(1950 - )
Lynn Saville, a native of North Carolina who now lives in New York City, has been making photographs at night for many years. (1) She works with a Leica 35mm rangefinder camera and medium-format cameras with tripods to steady them for the long exposures required to fix images on photographic film in low light situations. She eschews flash photography, relying instead on ambient light from illuminated signs, automobile headlights, street lights, and light escaping from building interiors. Saville has produced both color and black and white prints that transport us vicariously into places where we might not feel safe to go at night, in person, alone.
The brave and intrepid photographer ventures down alleyways, up staircases, and onto rooftops to frame her views of city, suburban, and rural night scenes. She makes her photographic prints herself, fixing images indelibly on photographic paper. Her compositions include velvety shadows reminiscent of eighteenth-century mezzotints, stark contrasts of total darkness surrounding bare light bulbs, and the hazy glow of streetlamps in fog or snow.
Her photos have been shown in the U.S. and abroad, in galleries and museums, in group and solo shows. They hang in public and private collections including George Eastman House, Brooklyn Museum of Art, Los Angeles County Museum of Art, California Museum of Art, Museum of the City of Paris, and Oxford University’s Bodleian Library. The MMFA owns two of her images of New York City’s most recognizable landmarks: The Flatiron Building and the Brooklyn Bridge.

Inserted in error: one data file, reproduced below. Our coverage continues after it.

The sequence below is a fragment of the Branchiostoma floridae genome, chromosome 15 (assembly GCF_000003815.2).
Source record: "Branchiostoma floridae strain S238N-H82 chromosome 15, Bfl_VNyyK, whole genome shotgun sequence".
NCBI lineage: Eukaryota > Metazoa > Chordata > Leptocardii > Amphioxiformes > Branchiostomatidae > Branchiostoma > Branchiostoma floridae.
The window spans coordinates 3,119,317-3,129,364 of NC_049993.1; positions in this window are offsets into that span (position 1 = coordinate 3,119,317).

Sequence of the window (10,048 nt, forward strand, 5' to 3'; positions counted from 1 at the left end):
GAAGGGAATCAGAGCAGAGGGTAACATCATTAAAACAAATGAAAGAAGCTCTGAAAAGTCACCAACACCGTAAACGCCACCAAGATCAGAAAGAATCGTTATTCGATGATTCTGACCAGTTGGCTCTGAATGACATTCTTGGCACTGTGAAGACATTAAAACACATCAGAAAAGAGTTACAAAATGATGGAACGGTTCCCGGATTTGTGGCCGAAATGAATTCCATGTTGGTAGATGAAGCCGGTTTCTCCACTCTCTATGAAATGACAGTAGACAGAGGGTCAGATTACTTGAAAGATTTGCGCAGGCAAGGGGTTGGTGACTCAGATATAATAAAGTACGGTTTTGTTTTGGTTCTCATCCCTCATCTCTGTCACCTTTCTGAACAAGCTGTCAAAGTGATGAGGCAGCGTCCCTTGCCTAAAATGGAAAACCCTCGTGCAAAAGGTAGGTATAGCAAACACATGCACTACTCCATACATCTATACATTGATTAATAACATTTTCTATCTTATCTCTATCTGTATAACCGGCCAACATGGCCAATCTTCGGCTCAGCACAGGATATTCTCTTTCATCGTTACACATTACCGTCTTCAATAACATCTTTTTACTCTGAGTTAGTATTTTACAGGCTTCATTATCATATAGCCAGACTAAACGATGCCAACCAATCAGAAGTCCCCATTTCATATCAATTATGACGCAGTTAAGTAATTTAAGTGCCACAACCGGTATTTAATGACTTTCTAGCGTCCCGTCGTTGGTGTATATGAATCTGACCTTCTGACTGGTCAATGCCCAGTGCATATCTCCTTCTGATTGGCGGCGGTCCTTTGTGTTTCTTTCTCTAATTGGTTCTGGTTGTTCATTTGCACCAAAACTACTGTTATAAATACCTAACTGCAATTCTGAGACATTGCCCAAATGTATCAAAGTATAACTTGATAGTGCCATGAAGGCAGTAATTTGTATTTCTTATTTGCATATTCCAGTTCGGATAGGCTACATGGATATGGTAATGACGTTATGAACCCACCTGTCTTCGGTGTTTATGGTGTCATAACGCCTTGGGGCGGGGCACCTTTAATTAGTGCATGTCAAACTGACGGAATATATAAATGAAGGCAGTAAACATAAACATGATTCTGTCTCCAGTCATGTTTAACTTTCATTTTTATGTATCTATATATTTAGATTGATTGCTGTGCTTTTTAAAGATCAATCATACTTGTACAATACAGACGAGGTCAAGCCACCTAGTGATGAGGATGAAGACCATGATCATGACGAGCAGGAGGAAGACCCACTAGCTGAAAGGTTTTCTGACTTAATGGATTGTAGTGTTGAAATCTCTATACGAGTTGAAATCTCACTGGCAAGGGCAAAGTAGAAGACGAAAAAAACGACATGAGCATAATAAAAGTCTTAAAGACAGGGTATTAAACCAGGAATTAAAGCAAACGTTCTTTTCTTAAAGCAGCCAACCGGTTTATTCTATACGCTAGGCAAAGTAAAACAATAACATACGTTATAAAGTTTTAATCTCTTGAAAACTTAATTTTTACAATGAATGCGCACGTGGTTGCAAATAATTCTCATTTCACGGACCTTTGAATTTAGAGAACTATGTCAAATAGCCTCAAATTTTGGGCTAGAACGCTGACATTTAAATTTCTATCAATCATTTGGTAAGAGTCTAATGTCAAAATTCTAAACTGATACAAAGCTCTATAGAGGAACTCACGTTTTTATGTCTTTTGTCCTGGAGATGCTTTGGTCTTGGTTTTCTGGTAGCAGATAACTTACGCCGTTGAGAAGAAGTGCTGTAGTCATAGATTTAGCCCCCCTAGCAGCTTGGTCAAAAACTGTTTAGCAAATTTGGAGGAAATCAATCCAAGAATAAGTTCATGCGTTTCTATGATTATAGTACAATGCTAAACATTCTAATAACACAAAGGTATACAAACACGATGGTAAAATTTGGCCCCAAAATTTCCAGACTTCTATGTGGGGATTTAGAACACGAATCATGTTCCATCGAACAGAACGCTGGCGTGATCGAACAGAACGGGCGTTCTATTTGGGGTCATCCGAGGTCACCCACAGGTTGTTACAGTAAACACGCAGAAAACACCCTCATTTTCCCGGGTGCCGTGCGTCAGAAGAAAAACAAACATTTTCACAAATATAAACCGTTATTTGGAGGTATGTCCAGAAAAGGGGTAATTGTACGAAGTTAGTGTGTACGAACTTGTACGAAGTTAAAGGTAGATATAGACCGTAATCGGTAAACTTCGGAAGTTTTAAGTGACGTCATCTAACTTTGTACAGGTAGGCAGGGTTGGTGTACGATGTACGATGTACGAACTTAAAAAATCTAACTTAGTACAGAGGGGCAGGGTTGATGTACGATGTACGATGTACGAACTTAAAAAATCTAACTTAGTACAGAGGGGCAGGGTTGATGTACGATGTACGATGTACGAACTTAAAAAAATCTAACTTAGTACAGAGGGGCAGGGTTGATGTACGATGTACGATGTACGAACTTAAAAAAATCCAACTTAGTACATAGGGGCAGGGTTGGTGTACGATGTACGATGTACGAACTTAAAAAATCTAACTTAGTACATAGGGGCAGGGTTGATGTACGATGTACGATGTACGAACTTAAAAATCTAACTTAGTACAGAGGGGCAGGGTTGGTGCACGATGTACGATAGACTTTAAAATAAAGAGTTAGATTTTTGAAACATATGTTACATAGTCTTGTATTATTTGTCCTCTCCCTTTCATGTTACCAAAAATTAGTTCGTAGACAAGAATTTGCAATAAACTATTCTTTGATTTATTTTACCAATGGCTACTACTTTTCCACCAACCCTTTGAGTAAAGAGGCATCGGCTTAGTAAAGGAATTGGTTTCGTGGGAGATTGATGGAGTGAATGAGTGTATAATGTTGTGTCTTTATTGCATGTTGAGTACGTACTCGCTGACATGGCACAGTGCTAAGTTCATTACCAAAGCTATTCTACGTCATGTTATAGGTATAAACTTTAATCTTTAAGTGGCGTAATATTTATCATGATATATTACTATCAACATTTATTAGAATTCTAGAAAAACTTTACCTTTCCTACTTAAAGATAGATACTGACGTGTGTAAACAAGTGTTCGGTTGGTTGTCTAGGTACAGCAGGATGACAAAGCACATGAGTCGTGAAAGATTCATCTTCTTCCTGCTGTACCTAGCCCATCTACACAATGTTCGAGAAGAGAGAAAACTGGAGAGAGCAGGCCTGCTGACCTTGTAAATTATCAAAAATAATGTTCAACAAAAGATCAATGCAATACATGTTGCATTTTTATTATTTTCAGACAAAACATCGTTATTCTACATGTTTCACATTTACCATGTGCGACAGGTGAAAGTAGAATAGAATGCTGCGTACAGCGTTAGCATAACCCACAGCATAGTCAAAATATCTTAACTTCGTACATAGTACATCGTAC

(1) For the artist and her work, see "Acquainted with the Night: Photographs by Lynn Saville, Poetry Selected by Philip Fried," Introduction by Joseph Rosa, and Foreword by Bill Moyers (New York: Rizzoli, 1997); and "Lynn Saville, Night Shift: Photographs" (New York: Monacelli Press, 2009). Brooklyn Bridge is illustrated in "Acquainted with the Night," p. 29. According to a 2008 biographical statement in the MMFA artist file, Saville’s parents were professors at Duke University. She grew up in North Carolina and summered in Vermont, acknowledging that her “sense of beauty was first awakened in the south….” Her “earliest memories of the pleasures of night were looking out at the back yard through the screen porch…lighted by the single light from the house.” She studied at Duke and earned an MFA in photography from Pratt Institute in 1976. Her Night Shift exhibition originated at the Mint Museum in Charlotte and travelled to the Pensacola Museum of Art, Hiram College in Ohio, and the MMFA.